On Twitter, a few people have been bothering me to talk about my two-camera system on our PlyoCare wall at Driveline Baseball. It looks something like this:
It’s not too hard to build – the toughest part was figuring out how to actually assemble and hack together all the random stuff. Fortunately, I’ve done that for you. This guide isn’t meant to be 100% comprehensive; there’s going to be some troubleshooting and guessing on your end since we don’t have the exact same computer setup and the drivers that run the cameras are a little finicky… so if you don’t like rolling up your sleeve and using Google big time, you’ll want to skip this build. But if you need a computer-controlled multi-camera system like I did and don’t want to spend $5,000 (which I later did for my mound setup… that’s another story), this is for you.
We’ll be leaning heavily on the Playstation Eye camera for the Sony PS3. Believe it or not, these things work REALLY well.
You’ll Need This Stuff, and Here’s Where You Get it
- A decently powered computer that runs Windows 7 or higher
- Should have an i3 or faster processor; ours runs on a i5-2500k, 8 GB RAM, 128 GB SSD, Windows 7
- It must have a solid state drive (SSD) to save video, a spinning hard disk drive (HDD) is too slow. A decent option if you don’t have one is this Kingston SSDnow 300 at 120 GB – $50 from Amazon
- If you ask how to get this running on OSX/Mac I’ll ban you from the Internet
- If you ask how to get this running on Linux you already know enough on how to build this, so go away
- And no you can’t get this working on a laptop. I mean you could but I’m not gonna help you if you go this route.
- Two PSEye Cameras – $10 each from Amazon
- Two PSEye Tripod Mounts – FREE 3d plans, pay to upload/print them at makexyz (cost is variable but around $30-40 for two of the CamHolderTripodMount.stl file)
- Two Arkon Camera Wall Mounts – $38 each from Amazon
- Two CL Eye Camera Driver Licenses – $20 for a Two-Pack from Code Laboratories
- (optional) PCI USB 2.0 Port expansion card – $13 on Amazon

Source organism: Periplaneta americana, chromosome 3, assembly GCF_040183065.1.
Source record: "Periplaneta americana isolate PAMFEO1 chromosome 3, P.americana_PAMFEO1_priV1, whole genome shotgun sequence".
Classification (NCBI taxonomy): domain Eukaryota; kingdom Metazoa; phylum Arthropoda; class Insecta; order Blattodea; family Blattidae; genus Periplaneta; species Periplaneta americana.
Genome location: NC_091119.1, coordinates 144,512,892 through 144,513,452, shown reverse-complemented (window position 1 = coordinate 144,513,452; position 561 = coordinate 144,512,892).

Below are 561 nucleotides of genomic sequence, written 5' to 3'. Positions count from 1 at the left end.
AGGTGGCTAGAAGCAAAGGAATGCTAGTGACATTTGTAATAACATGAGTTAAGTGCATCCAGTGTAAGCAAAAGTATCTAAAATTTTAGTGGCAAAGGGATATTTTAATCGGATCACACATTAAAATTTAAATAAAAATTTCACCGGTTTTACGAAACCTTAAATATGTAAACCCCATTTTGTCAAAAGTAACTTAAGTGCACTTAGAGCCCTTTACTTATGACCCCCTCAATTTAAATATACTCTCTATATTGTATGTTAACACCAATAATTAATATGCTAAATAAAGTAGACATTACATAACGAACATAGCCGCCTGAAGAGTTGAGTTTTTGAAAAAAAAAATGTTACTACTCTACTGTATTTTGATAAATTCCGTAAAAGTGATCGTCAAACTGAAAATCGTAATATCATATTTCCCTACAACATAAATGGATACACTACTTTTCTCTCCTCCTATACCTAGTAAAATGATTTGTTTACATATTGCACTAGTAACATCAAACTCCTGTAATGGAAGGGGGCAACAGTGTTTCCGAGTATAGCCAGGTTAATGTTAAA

- (optional) Two ACTIVE USB Extension Cables, 32 feet each – $14 each on Amazon (Use these if you need longer cabling for your cameras. You can daisy-chain more if you need to cover longer ground, but I wouldn’t exceed 3. Note: The BlueRigger cables work best in my experience. Other cables may be cheaper but we’ve seen major failure rates with them.)
Alright, most of you stopped reading. But for those who really want to do this, you need all that. Here’s an explanation on why and how the system works:
Your computer connects the PS Eye cameras to what is called the Universal Serial Bus. It’s probably what your mouse and keyboard are plugged into and potentially your external wireless modem adapter. This bus was brilliantly designed to allow 100+ things to connect to the computer and share bandwidth, which is basically a street where the cars (data) can drive on. However, using webcams like the PS Eye and recording data to disk is like dumping 10,000 cars on the highway at one time. Sure, it CAN hold that many cars, but the likelihood of accidents (packet collisions) and problems is really high. So, you probably need a separate highway (buses) for each flood of cars you unleash on the computer. Hence, the optional PCI USB 2.0 Port expansion card. This gives you a second highway in your computer for the data to flow over. You don’t NEED this, but I guarantee if you try to dump the data over your singular USB bus or split it across the USB 2.0 and USB 3.0 bus, you’ll have problems. So buy the card and install it. It’s pretty simple, use YouTube to watch someone install a PCI card into their computer.
The above paragraph also explains why you can’t have a hard drive accepting all this data. It’d be like an exit ramp that forces cars to slow down to 5 MPH before getting off the highway. Not gonna work. A solid state drive (SSD) can process all the data quickly. You need one. Technically you could write everything to a RAMdisk if you wanted to do that (and you will need to do this if you go to 4 cameras), but that’s outside of the scope of this guide. If you’re nerdy enough, you can figure it out.
Now, the PS Eye was developed for the Sony Playstation 3, not a computer. You can try plugging it into your computer, and it will not work. To understand why, do you think the PS Eye should work with Microsoft’s Xbox? No, there’s really no reason this should work. The software that allows the camera to talk to the computer is called a driver. Back in my day, we had to manually install drivers before anything got plugged in; today, most everything is “plug and play” and easy to configure. Today, you get to learn the pain of everyone in the 1980s and 1990s felt when putting a damn sound card into their computer. Enjoy the history lesson.